Kesha Rogers brings her unlikely campaign for U.S. Senate to Central Texas


This week began on a high note for Kesha Rogers, who is in a runoff for the Democratic nomination for the U.S. Senate, as Lyndon LaRouche, the leader of the resilient fringe movement to which she has belonged for a decade, offered a most dire endorsement of her candidacy.

“The United States will be destroyed unless Kesha is elected in her campaign,” said the 91-year-old LaRouche, who ran for president eight times, including one campaign conducted from a prison cell. “Anyone who is opposed to her is an enemy of the United States. It’s true.”

Rogers, 37, who is from Houston and was campaigning in Central Texas this week, faces very long odds, but no longer than the ones that brought her to where she is today. Whoever prevails will face even longer odds in November against Republican Sen. John Cornyn, who is seeking a third term.

In a five-person field in the March 4 primary, Dr. David Alameel of Dallas won 240,000 votes, or 47 percent of all votes cast, to 110,000, or 22 percent for Rogers. Alameel, who made a fortune selling a chain of dental clinics he had built, spent $4.6 million, almost entirely his own money. Rogers spent $55,000.

It was a surprisingly strong performance considering Rogers’ top priority is impeaching President Barack Obama and her most attention-getting prop is her poster of Obama with a Hitler mustache. LaRouche considers Obama responsible for the “degeneration of the national mind” and called him “criminal trash” in a webcast this week.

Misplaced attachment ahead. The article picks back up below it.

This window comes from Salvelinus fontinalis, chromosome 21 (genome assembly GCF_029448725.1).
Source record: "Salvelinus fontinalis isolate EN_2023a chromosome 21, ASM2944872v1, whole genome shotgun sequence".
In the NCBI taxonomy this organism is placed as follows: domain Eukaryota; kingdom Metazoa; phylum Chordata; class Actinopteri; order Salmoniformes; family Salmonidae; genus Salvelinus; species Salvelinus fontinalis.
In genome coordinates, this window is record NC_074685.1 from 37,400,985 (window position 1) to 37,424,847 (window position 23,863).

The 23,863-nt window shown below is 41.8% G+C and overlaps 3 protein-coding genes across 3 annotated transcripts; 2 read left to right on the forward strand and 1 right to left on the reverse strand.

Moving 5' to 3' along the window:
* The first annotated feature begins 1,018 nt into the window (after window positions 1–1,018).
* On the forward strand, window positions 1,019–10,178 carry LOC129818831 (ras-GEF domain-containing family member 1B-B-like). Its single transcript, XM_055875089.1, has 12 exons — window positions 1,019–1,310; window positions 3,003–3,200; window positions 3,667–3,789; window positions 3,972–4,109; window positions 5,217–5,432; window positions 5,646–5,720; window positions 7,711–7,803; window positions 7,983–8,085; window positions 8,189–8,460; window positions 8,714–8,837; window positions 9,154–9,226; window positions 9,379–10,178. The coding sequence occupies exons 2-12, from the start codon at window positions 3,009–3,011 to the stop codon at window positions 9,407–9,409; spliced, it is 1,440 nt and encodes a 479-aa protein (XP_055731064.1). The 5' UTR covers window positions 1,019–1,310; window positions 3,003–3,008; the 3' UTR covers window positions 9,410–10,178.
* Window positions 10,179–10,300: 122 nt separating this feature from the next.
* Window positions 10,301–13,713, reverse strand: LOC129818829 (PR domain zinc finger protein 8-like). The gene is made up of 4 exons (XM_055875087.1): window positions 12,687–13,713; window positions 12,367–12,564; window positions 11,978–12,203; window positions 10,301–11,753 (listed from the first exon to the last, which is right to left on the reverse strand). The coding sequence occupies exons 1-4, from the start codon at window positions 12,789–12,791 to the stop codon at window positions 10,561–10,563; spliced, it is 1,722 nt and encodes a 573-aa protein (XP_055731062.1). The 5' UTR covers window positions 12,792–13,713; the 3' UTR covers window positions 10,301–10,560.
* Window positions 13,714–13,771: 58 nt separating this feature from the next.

One theory is that Rogers did well because she had the most familiar last name in a field of unknowns named Alameel, Fjetland, Kim and Scherr. Also, her first name — short for Lakesha — correctly identified her as both a woman and an African-American, important Democratic constituencies.

In the Illinois Democratic primary in 1986, LaRouche candidates for lieutenant governor and secretary of state — Mark Fairchild and Janice Hart — defeated the party-backed candidates, George Sangmeister and Aurelia Pucinski, leading Adlai Stevenson III, the party’s gubernatorial nominee, to quit the Democratic ticket and run as an independent. Stevenson lost and it cost him a national future, said Donald Clark, the LaRouche candidate for Illinois comptroller that year, who with his wife, Judy, is in Texas helping Rogers.

The May 27 runoff should prove tougher terrain for Rogers, said Ed Espinoza, executive director of Progress Texas, which promotes a Democratic agenda but doesn’t endorse candidates.

“Turnout for Democratic runoffs can be quite low, those who cast ballots are either high-information voters, grass-roots activists or both,” Espinoza said. “Recent runoff participation suggests we could see a turnout of about 240,000 this year. If Alameel communicates with the right voters, history suggests that he should easily win the nomination.”

But greeting students one by one over a couple of hours at the University of Texas on Tuesday — along with her husband and campaign manager, Ian Overton — Rogers proved a disarmingly charming candidate.